Sheffield City Centre to Ringinglow

This route is part of Sustrans National Cycle Network Route 6. We audited this route in October 2016 and this page was updated in February 2017.

The Peak Park Anniversary Route was put in to mark the 50th Anniversary of the Peak District National Park in 2001. Starting at Sheffield Station, you climb steeply up Howard St before crossing Arundel Gate and entering the City Centre. You will pass the Winter Gardens and the Town Hall before crossing Pinstone St and using the bike ramp to get to Barkers Pool, with John  Lewis on the left and the City Hall on the right.

Cruising along Devonshire St, you can visit the independent shops and the Forum, then the bike path throws a left across Devonshire Green (which has a BMX park) before taking you along Broomspring Lane, along one of Sheffield’s earliest and best segregated bike paths. Crossing the Hanover Way Ring Road (with a junction for the Ring Cycle Route) continue along Broomspring Lane.

At the junction with Brunswick St you might want to stop and take stock. You are in Broomhall, originally land belonging to Broom Hall, a mansion possibly dating back to the 15th century and which more recently became the home and workshop of the cutlery designer David Mellor.  The area became a well-to-do Victorian suburb, but the mid 20th Century saw a decline largely due to a planning idea to build a flyover from St. Mary’s Gate to Broomhill  – demolishing the houses underneath! –  and by the 70’s & 80’s Broomhall had a reputation as a red light and drug dealers area.  Strong community action and a ground-breaking traffic management plan – initially to prevent ‘kerb-crawling’ – however, has seen the revival of the area, and it is now a pleasant mixed community. Brunswick St acts as a cycling corridor from Nether Edge and the south-western suburbs – the “Professor’s Route” –  to major employers in the area such as the University and hospitals. Off this is Collegiate Crescent and Victoria Road, apparently described by John Betjeman as one of the most pleasant streets in the UK, in an area which inspired him to write the poem entitled  ‘An Edwardian Sunday,  Broomhill, Sheffield’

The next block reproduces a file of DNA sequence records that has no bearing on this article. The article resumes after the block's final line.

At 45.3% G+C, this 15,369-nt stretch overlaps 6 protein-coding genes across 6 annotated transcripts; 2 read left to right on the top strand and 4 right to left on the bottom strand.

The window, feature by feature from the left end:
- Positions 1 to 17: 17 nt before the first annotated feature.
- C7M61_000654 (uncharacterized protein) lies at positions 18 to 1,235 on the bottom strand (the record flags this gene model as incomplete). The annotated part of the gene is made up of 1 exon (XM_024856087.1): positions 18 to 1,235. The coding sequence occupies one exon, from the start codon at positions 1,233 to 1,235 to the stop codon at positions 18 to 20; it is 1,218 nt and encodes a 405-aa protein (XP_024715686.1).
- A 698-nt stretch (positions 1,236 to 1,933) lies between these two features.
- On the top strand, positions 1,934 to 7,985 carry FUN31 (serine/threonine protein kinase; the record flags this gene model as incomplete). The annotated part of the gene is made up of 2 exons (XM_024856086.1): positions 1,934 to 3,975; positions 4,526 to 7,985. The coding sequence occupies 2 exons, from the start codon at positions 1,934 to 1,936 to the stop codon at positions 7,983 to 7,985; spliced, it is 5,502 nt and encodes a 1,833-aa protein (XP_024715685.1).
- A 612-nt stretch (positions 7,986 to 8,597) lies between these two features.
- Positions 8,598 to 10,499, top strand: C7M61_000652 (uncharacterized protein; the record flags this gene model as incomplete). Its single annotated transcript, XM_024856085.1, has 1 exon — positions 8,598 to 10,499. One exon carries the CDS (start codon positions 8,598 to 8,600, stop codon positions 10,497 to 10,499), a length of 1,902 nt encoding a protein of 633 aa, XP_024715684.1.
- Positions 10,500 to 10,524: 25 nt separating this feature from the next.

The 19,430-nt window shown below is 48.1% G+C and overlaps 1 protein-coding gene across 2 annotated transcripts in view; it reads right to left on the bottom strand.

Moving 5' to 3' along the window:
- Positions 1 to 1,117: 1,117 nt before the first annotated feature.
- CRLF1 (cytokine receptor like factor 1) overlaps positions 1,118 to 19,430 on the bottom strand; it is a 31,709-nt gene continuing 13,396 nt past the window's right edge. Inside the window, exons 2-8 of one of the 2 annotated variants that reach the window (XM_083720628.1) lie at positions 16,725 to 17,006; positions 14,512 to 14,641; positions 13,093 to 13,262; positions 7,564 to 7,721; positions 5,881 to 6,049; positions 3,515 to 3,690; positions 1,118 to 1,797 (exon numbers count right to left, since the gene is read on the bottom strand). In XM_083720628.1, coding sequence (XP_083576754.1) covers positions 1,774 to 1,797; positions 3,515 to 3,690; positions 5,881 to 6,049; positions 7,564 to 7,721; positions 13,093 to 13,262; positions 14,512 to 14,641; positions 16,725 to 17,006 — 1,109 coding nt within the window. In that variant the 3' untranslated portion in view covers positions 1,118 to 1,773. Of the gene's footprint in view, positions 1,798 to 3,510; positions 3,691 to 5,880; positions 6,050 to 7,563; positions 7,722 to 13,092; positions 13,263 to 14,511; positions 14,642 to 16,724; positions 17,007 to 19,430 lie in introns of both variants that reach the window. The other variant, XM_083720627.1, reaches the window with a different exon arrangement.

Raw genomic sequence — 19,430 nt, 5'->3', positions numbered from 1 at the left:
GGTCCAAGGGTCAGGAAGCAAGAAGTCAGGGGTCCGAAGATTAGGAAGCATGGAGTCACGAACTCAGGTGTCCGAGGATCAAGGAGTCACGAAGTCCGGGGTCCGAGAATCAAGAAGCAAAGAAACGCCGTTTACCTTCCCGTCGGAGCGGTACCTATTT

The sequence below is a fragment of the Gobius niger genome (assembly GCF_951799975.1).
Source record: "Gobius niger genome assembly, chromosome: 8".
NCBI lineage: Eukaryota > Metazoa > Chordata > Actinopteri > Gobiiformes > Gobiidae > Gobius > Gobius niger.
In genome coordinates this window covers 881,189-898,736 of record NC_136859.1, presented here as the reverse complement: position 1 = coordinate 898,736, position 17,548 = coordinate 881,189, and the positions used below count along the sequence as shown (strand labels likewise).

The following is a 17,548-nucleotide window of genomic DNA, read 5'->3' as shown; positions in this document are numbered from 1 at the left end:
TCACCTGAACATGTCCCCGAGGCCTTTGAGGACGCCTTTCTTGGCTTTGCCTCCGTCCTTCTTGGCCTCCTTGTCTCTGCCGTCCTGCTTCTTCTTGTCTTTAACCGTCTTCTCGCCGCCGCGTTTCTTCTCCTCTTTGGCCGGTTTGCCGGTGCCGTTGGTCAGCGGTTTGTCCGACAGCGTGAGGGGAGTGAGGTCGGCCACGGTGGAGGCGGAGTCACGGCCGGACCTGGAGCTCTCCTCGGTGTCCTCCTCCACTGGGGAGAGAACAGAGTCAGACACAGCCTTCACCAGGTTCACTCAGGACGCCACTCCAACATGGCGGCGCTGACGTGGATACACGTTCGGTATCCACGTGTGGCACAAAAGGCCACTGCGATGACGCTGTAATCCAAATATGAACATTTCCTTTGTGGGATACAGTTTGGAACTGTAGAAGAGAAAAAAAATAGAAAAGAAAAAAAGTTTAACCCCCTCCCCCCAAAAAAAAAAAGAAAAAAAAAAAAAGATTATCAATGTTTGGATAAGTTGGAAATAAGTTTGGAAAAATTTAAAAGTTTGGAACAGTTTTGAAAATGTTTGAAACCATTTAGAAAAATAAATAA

Continuing up Broomspring Lane, which in the 19th century became a cause for concern due to people driving their horses and carriages too fast down it (some things never change!) watch out for the left turn into Gloucester St – here the houses were built to replace those destroyed by bombing during the Second World War. This will take you through Lynwood Gardens, a recent addition to Sheffield’s public green spaces, with three interesting information boards giving the history and natural history of the site. Turn right on Park Lane then left on Clarkehouse (Beware of traffic here) Note that parts of the cycle lanes are peak-time only, so if there are cars parked on them please don’t get angry, just cycle carefully!

Prepare yourself for the right turn onto Endcliffe Rise Road. Unfortunately a combination of this being a rat-run for owners of overpriced cars to the well-off suburbs and a botched traffic calming scheme on this road means that traffic tends to be quite fast, so continue to be careful. Turn left onto Riverdale Rd, then left to Oakbrook Rd, cross the mini-roundabout into Bingham Park, and you may now start to enjoy a traffic-free section along the Porter Valley as far as Clough Lane, and then a very lightly traffic’ed but steep  lane up to Fulwood Lane which is a bit busier. Turn left for Ringinglow.

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Pootlin’ up Greenhouse Lane to Porter Clough…

From Ringinglow you can continue on NCN6 towards Hope and Manchester, or follow the Western Circular Route, either towards Dore or Lodge Moor, or whizz down Ringinglow Rd and be back in Sheffield before you know it!